[Openmcl-devel] cross-compiling for ia32
R. Matthew Emerson
rme at clozure.com
Fri Nov 9 11:47:34 EST 2007
On Nov 9, 2007, at 1:43 AM, Gary Byers wrote:
> I don't know what Matt's init file looks like, but ...
> [~] gb at clozure> cat openmcl-init.lisp
> [~] gb at clozure>
> I'm not sure how much of the build process expects this, but some of
> the errors that you got suggest that some parts expect/assume that
> you're in the CCL package with redefinition warnings/cerrors disabled.
That's it exactly.
(ccl:set-development-environment) and (in-package "CCL") should get
you to the point where can load the files to set up for cross-compiling.
Some other notes that might be useful:
After loading the x86-32 backend/compiler (such as they are at this
point), you can use X8632-XCOMPILE-LAMBDA to cross-compile and
disassemble lambdas, e.g.,
? (x8632-xcompile-lambda '(lambda (x) (+ x 2)))
(movl ($ 0) (% fn))
(cmpw ($ 4) (% imm0.w)) ;
(je.pt L15) ;
(pushl (% ebp))
(movl (% esp) (% ebp)) ;
(pushl (% arg_z)) ;
(movl (@ -4 (% ebp)) (% arg_z)) ;
(testb ($ 3) (% arg_z.b)) ;
(jne L54) ;
(addl ($ 8) (% arg_z)) ;
(jno.pt L76) ;
(calll (@ .SPFIX-OVERFLOW)) ;
(movl ($ 0) (% fn)) ;
(jmp L76) ;
(movl ($ 8) (% arg_y))
(calll (@ .SPBUILTIN-PLUS)) ;
(movl ($ 0) (% fn)) ;
You're probably wondering what the deal is with the (movl ($ 0) (%
fn)) instructions, and with the nop instructions before calls.
On the x86, the CALL instruction pushes the address of the return
instruction on the stack; this address can in general by arbitrarily
tagged. In OpenMCL, the GC can potentially run at any instruction
boundary, so we have to be careful never to leave anything on the
stack that would confuse the GC.
We therefore "tail-align" all the call instructions so that the
address of following instruction is tagged with x8632::fulltag-tra
(#b101). (tra means tagged return address.) If the GC sees a (movl
($ <something> (% fn)) at a tagged return address, it will know that
it can use the <something> as a function address.
The notation we use for this in LAP is actually (movl ($ :self) (%
fn)), which perhaps makes the intention a little clearer. Before a
function can actually run, we have to fix up all these self-references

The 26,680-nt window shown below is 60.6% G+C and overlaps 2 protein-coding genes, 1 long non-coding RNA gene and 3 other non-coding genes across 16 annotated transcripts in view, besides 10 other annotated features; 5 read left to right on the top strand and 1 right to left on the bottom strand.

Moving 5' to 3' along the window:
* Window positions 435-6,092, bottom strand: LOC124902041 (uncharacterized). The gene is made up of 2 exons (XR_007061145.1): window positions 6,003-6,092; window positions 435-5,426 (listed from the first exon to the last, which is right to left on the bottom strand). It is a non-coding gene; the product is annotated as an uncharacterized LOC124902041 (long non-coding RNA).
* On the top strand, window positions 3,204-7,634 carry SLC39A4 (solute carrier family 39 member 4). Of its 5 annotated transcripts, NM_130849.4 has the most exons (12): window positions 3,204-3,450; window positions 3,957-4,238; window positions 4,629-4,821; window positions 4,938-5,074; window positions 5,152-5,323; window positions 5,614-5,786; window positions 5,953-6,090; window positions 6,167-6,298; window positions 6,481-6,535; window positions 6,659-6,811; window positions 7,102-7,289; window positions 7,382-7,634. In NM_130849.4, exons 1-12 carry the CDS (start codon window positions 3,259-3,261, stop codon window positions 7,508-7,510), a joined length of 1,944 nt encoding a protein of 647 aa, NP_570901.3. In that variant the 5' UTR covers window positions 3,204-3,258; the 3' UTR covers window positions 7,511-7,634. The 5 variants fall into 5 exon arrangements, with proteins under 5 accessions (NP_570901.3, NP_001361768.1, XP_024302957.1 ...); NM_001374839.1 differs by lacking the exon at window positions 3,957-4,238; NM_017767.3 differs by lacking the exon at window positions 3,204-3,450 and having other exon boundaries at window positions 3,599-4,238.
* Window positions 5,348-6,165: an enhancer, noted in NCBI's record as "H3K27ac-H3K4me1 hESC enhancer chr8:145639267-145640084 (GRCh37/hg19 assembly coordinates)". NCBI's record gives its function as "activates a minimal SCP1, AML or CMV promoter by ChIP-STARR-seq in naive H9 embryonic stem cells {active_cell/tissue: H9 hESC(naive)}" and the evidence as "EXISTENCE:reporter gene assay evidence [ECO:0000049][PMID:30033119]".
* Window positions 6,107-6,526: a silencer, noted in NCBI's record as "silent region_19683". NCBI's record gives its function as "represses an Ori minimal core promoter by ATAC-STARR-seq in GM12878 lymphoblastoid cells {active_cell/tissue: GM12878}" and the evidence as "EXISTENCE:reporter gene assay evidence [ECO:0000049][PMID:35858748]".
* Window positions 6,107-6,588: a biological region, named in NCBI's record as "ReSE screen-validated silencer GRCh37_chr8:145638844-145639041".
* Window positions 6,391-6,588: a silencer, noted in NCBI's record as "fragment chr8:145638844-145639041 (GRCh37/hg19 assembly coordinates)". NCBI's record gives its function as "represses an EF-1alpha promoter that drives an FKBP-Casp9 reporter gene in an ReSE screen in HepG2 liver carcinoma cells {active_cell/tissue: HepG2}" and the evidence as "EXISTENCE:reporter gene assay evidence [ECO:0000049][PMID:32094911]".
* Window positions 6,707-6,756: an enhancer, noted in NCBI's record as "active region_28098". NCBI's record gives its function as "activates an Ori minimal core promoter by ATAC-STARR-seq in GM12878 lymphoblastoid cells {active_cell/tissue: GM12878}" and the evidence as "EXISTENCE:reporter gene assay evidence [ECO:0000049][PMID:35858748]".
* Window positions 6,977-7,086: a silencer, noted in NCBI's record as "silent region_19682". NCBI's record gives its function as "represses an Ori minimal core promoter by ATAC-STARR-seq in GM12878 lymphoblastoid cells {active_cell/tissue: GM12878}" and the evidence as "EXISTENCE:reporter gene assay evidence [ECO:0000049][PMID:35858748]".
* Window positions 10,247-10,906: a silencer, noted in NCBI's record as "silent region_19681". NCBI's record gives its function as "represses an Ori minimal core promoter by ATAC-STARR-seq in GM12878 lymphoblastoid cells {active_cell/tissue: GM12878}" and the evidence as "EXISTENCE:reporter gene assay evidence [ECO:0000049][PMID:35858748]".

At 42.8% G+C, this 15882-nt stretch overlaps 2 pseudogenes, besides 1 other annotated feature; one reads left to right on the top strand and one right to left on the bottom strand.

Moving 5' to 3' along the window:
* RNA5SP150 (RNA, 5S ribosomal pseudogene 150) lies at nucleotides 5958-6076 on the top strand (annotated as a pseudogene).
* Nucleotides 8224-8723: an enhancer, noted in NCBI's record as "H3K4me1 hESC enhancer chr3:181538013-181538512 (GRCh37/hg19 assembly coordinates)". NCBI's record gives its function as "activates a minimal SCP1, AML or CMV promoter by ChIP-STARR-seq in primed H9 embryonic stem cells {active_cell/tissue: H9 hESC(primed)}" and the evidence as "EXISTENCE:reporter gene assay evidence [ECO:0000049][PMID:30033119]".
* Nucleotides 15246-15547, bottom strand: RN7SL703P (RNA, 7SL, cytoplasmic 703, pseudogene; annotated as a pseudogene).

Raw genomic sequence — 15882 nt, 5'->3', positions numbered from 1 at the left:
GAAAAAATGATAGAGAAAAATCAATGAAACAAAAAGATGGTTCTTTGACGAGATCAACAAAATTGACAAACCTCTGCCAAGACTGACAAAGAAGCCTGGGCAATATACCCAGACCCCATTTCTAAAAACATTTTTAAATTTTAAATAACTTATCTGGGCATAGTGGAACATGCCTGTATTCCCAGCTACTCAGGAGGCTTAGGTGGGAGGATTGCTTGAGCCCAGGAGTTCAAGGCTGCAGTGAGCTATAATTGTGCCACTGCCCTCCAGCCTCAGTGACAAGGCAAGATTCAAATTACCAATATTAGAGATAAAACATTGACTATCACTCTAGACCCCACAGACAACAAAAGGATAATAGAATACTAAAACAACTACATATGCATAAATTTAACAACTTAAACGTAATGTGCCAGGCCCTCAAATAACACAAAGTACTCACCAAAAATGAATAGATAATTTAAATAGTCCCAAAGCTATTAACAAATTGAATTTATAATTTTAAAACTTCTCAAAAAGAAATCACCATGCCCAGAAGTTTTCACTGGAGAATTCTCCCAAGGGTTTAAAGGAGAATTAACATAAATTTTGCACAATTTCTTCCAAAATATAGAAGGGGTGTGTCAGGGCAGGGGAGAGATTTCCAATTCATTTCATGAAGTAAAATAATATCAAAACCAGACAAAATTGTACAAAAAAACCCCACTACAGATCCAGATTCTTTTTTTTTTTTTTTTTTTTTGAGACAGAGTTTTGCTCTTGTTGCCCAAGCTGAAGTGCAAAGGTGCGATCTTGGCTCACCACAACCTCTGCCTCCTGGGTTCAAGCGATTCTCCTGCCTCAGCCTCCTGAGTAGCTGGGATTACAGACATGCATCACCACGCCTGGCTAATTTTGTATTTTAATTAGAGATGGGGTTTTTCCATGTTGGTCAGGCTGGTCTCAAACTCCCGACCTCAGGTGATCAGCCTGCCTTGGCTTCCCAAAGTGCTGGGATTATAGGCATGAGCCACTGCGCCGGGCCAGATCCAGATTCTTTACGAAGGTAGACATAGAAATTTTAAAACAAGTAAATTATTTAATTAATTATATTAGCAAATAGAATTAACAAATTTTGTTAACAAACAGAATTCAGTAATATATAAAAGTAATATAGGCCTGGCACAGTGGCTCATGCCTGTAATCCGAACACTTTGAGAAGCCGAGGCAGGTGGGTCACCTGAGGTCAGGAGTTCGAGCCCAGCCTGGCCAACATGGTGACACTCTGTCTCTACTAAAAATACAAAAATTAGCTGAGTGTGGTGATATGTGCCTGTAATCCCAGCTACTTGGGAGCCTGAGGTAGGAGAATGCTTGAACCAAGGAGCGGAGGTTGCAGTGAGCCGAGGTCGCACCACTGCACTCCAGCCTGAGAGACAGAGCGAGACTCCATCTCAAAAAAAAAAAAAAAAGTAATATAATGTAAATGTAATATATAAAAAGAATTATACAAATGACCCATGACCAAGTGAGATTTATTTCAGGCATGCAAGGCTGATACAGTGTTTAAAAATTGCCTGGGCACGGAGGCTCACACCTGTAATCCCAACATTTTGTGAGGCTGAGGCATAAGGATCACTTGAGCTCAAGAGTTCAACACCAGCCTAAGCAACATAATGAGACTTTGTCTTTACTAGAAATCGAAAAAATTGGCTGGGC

to have the actual address of the function in them.
To do this, we have the compiler generates a table of self-reference
offsets which it places at the end of the function, before the gc-able
constants. We then use the table to tell where in the code we have to
fill in the actual function address, and the GC can use the table to
do the same when it wants to move the function elsewhere in memory.
If you look at x862-compile, it might be possible to follow this.
Uncomment the show-frag-bytes form to see a dump of the raw bytes that
are going to get made into a function. For the function above, you'll
frag at #x4
19 00 BF 00 00 00 00 66 81 F8 04 00 3E 74 02
^^^^^--- this is the 16-bit count of 32-bit immediate
words in the function.
A function pointer is tagged with fulltag-misc (= 6.), so there
are two bytes between the header and the entry point.
frag at #x13
CD C2 55 89 E5 53 8B 5D FC F6 C3 03 75 1B
frag at #x21
83 C3 08 3E 71 2B
frag at #x27
66 66 66 90 66 66 90
frag at #x2E
FF 14 25 28 52 00 00
frag at #x35
BF 00 00 00 00 EB 16
frag at #x3C
BE 08 00 00 00 66 66 90 66 90
frag at #x46
FF 14 25 8C 51 00 00
frag at #x4D
BF 00 00 00 00
frag at #x52
frag at #x54
00 00 00 00 07 00 00 00 36 00 00 00 4E 00 00 00
FF 00 00 00 00 00 00 00
^^---- this is at byte offset
(+ untagged function pointer (* imm-word-count 4))
The table of self-reference offsets precedes it,
marked at the "end" by #x00000000. We need to write the
actual address of the function at offsets #x7, #x36 and #x4e.
The encoding of this table could obviously be encoded a bit
The #x000000ff is a "function-boundary-marker", used by the gc.
The last (:long 0) is the end of the function.
If there were any constant refs, they'd precede the last (:long 0).
More information about the Openmcl-devel